1031 Exchanges. The Federation of Exchange Accommodators (FEA) Conference recently held its annual conference, providing excellent speakers on a range of 1031 topics and brought everyone up to speed on the year’s changes, regulations, lawsuits, etc… One thing I came away with is to be glad we are not in California. California is more highly regulated and challenging than ever before. In addition, as previously mentioned in past newsletters, over the past couple of years there have been several pieces of legislation proposed to eliminate or limit 1031 exchanges. The FEA paid for a micro and macro study which explained both the benefits of a 1031 exchange to more than just the taxpayers that were deferring gains and also the detrimental effect it would have on the economy to eliminate or limit 1031s. This issue is still in the forefront of the exchange industry and FEA members will continue to testify in front of Congress and meet with their representatives in Washington to keep §1031 intact.
New Recording Fees. As of October 1, 2016, the fee for recording a mortgage, assignment, release, deed or judgment for the majority of Michigan counties is $30.00 (“flat fee”), regardless of the number of pages. Charter counties, such as Macomb and Wayne, have the right to opt out of the changes and, instead, create their own home rule charters tailored to their unique circumstances as specified in the Charter County Act, MCL 45.501 et seq. Wayne County has in fact opted out of such. As always, if a discharge or assignment attempts to discharge or assign multiple mortgage liens in the same county by single discharge or assignment, the county will continue to charge an additional $3.00 per mortgage that is discharged or assigned by that single discharge or assignment.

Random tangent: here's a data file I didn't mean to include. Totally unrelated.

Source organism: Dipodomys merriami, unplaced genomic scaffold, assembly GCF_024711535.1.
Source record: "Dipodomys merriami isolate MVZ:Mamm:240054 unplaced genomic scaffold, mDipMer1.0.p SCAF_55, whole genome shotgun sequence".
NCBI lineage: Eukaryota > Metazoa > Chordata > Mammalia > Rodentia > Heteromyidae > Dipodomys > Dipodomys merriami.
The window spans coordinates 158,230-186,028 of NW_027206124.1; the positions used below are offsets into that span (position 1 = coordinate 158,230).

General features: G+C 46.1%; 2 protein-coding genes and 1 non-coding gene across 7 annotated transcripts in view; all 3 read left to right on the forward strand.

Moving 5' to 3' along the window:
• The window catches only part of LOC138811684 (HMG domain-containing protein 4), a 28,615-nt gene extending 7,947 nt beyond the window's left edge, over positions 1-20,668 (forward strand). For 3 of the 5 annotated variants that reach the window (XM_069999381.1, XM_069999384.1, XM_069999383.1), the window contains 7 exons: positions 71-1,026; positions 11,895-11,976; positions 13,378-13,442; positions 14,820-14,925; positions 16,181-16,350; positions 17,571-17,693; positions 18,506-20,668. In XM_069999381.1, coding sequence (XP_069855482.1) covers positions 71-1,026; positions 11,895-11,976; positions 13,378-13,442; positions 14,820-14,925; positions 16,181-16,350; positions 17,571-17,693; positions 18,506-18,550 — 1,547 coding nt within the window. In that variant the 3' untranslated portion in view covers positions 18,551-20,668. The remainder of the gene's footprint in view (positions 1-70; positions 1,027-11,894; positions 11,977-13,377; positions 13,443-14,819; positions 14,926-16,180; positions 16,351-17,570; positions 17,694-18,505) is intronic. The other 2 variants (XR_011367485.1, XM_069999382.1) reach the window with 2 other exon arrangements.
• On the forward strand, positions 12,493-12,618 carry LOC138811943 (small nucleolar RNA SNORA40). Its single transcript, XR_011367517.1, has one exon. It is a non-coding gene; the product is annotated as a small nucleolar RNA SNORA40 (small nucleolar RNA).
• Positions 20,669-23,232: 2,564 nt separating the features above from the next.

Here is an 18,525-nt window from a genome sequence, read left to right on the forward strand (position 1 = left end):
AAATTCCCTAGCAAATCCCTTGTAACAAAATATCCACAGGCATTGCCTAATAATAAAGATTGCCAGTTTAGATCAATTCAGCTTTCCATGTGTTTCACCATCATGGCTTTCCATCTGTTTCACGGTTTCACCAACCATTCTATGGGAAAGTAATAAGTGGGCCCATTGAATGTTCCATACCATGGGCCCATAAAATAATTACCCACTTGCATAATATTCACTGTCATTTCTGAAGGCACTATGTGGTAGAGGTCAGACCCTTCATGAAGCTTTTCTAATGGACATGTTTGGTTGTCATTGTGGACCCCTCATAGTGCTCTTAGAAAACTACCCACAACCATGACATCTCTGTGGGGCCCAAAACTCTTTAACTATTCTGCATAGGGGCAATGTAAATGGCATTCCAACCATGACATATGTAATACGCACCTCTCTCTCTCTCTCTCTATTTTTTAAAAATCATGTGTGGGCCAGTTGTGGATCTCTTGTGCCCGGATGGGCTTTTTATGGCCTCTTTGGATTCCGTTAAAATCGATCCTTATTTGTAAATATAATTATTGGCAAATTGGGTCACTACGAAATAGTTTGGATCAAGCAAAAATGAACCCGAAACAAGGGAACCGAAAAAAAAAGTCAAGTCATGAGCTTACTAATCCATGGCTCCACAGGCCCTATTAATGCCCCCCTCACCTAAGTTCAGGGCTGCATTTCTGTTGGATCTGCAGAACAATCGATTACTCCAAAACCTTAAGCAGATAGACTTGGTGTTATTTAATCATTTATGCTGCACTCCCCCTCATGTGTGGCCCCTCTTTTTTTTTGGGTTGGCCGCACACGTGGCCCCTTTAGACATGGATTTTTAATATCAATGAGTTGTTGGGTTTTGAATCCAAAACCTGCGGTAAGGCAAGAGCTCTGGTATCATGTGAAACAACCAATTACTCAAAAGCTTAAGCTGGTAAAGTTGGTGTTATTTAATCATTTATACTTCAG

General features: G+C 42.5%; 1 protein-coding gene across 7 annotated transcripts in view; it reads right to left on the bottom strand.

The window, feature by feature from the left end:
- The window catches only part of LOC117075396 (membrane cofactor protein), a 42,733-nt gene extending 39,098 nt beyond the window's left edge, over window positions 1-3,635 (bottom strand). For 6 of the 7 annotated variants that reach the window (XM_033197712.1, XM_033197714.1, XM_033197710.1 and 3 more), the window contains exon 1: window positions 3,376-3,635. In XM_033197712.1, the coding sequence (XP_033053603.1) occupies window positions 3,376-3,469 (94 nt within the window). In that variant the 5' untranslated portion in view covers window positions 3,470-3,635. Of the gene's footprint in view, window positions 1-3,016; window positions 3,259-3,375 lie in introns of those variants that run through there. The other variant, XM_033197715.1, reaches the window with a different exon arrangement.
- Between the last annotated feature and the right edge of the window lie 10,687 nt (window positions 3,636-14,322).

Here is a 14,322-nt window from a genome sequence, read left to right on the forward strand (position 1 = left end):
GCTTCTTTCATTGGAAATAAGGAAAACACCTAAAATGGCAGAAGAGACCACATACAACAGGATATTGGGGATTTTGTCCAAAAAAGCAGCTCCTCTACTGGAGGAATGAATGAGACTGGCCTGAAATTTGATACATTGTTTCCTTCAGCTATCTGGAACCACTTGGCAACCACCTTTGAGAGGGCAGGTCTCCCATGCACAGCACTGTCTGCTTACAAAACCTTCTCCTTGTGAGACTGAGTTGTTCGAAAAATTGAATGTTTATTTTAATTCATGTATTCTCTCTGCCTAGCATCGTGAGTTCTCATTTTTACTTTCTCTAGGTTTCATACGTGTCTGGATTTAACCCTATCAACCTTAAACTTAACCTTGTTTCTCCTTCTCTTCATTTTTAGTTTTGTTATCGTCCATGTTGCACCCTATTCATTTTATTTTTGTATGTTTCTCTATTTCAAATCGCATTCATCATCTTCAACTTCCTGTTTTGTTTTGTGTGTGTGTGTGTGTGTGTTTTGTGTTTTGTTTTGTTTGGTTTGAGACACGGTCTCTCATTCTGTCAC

The flat fee provides consumers certainty as to the cost of recording real estate documents. The flat fee will also reduce the Registers of Deeds’ burdens of counting pages and rejecting recordings based on incorrect calculation of pages. Finally, the flat fee should expedite the closings of real estate transactions otherwise delayed as a result of lender compliance with Consumer Financial Protection Bureau (“CFPB”) regulations. The lender may not always know the number of pages of a mortgage three days before closing. If the recording charges the lender states in the CD turn out to be incorrect, the parties may not be able to close on schedule. Therefore, with this recording fee change, consumers, settlement agents, and lenders should see substantially fewer real estate closing delays with respect to instrument recording fee calculation.